Solid Waste & Recycling


Fuel of the future

A new generation of alternative fuel fleets is hitting roads across the country.
Last month in the Metro Vancouver region, Waste Management unveiled 20 new garbage and recycling trucks powered by compressed natural gas, or CNG. At the request of Vancouver residents, who were sensitive to the noise and emissions of traditional diesel-powered vehicles, Waste Management deployed the new fleet, which has a significantly improved environmental profile. It’s a trend that is playing out across North America as municipalities and service providers take steps to improve residents’ quality of life and meet sustainability goals.
The benefits of CNG-powered vehicles are well known in the industry, but it is worth repeating some of the most salient points. These vehicles cut emissions greatly: they produce nearly zero air particles and reduce nitrogen and sulfur compounds, by more than 90 percent. In addition to burning cleaner, CNG engines cut greenhouse gas emissions 20-25 percent, an important factor for many municipalities looking to make their operations more environmentally friendly. Beyond this, CNG trucks are far quieter than their diesel predecessors, which is especially relevant for fleets servicing dense downtown areas that mix retail with residential units.
The deployment in the Metro Vancouver market is part of a larger effort by Waste Management is part of its sustainability initiative to increase efficiency by 15% and reduce emissions by 15%. In a sector as massive as the waste and recycling collection industry, the potential for savings is significant. To put things in perspective, a 15 percent reduction in Waste Management’s fleet fuel consumption would total about 350 million gallons of fuel, and reduce about 3.5 million metric tons of carbon dioxide emissions annually. Some of these savings and efficiencies will come from currently available technology, including CNG; others are now in the development stage, where investment will act as an incentive for the commercial development of promising technology.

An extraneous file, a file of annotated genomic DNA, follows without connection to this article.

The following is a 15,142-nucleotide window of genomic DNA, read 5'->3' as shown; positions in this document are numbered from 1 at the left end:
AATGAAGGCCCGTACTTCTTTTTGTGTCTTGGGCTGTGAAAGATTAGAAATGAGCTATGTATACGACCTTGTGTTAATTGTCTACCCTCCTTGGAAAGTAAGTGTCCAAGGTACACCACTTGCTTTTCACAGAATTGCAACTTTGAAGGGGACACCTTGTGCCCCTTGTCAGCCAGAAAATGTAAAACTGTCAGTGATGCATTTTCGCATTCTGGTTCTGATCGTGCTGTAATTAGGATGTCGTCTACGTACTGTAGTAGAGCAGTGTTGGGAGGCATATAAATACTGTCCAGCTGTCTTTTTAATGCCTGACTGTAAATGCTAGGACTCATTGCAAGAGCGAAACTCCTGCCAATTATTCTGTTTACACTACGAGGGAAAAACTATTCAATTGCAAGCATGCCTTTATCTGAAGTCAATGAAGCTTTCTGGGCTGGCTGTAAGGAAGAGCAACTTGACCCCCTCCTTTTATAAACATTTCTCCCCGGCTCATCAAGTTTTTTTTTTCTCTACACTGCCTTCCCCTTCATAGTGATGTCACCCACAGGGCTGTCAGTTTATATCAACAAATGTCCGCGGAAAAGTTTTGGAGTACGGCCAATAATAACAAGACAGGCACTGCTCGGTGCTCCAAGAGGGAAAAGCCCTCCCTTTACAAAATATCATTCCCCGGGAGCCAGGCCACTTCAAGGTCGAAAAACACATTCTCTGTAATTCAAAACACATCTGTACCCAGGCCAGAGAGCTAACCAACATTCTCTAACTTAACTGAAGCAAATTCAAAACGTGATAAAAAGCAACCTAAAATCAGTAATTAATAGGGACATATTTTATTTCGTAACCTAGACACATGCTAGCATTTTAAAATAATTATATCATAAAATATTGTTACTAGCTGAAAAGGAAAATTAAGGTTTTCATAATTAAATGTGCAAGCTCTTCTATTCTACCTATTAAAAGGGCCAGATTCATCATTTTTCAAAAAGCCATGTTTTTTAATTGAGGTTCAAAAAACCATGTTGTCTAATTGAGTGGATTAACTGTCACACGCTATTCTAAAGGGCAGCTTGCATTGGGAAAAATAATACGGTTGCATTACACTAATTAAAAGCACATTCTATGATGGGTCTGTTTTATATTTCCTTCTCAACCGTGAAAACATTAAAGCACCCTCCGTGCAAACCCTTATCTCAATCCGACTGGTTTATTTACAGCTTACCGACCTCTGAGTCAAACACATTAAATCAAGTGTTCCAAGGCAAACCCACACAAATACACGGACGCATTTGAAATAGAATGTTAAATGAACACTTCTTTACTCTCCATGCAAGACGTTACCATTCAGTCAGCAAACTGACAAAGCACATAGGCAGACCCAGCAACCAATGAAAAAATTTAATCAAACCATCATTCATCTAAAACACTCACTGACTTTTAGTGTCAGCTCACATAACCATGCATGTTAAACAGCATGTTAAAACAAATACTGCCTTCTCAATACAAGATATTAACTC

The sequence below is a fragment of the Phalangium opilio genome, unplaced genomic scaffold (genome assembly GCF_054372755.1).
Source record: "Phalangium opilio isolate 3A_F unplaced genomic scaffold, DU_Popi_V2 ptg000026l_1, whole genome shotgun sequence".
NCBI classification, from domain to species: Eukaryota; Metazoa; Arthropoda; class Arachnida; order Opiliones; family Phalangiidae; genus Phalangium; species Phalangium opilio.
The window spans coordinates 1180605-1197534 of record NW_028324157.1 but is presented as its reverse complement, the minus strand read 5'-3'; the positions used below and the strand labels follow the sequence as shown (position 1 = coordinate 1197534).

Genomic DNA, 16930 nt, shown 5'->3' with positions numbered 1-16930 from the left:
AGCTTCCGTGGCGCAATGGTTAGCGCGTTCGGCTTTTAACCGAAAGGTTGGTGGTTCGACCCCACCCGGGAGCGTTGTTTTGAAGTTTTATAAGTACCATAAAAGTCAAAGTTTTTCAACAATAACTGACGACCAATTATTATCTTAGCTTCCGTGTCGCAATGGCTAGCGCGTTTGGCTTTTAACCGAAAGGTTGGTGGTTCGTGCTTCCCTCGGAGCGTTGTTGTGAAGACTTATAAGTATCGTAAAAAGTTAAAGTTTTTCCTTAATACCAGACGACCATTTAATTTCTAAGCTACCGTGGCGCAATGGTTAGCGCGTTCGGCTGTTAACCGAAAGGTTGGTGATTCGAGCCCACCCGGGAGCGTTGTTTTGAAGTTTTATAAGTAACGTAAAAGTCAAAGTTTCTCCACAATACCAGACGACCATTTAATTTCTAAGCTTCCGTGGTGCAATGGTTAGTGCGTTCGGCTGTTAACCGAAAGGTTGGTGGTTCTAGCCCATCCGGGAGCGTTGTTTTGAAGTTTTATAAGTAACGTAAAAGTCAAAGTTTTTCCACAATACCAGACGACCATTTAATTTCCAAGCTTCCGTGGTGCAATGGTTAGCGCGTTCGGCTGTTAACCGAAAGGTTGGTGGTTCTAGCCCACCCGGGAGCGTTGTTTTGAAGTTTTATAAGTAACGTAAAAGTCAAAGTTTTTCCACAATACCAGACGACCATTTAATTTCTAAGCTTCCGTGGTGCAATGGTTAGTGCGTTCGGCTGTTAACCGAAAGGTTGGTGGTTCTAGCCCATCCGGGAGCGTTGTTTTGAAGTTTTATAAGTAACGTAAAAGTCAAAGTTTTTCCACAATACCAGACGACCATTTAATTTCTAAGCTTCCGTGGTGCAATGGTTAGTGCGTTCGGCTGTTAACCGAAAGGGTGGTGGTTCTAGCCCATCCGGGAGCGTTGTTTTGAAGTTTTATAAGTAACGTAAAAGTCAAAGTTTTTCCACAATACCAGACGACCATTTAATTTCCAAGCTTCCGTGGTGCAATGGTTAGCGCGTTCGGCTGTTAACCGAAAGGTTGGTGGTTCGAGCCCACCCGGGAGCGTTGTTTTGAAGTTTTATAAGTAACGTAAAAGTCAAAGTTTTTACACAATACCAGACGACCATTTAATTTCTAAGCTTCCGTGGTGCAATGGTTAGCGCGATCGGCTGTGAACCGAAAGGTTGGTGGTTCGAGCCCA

Alternative fuels are a major part of the industry’s drive to energy efficiency. In addition to cost savings associated with CNG fuel, transitioning a fleet away from diesel also opens possibilities to power fleets with landfill, gas-derived methane. Powering waste collection vehicles with fuel from waste can help close the loop on sustainability, and Waste Management has validated the viability of this approach with a joint venture with Linde North America our Altamont Landfill facility in California, where we are currently producing up to 13,000 gallons of LNG per day, enough to power 300 collection vehicles.
Technology is another way to improve the environmental profile of the waste and recycling industry’s fleet. For example, companies can program truck engines to shut down automatically after idling for five minutes, both to save fuel and reduce emissions. Haulers can implement route optimization software to make collection as efficient and unobtrusive as possible. And major investors in fleet infrastructure can use financial leverage to induce manufacturers to provide the industry with cleaner, more efficient vehicles. For example, major fleet vendors realize the business potential of developing vehicles that are more efficient and are field-testing alternative fuel vehicles to be deployed as collection vehicles. Designing lightweight hybrid systems to withstand the demanding nature of waste collection vehicles is a challenge, but signs are promising that the technology will be ready for deployment in the near future.
But the waste and recycling service sector cannot do this alone. The public sector must play a major role as well. Here, signs are promising. The U.S. Environmental Protection Agency has developed the SmartWay Transport Partnership, similar to the Energy Star program for household appliances. In 2010, Waste Management became the first company with a vocational fleet to become a SmartWay Partner, and we hope others will join in the effort. The public and private sectors must communicate openly about the challenges associated with alternative fuel fleets, particularly the long-term nature of cost savings associated with CNG. Though CNG trucks cost less to fuel compared to diesel, they are often more expensive to purchase, and require investment in capital-intensive CNG refueling stations.
The industry’s approach in recent years – deployment of available technologies with development of newer approaches, and synergy between private investment and public support – will help not only improve collection and transportation fleets, but move the entire industry forward with cleaner, more efficient technology.

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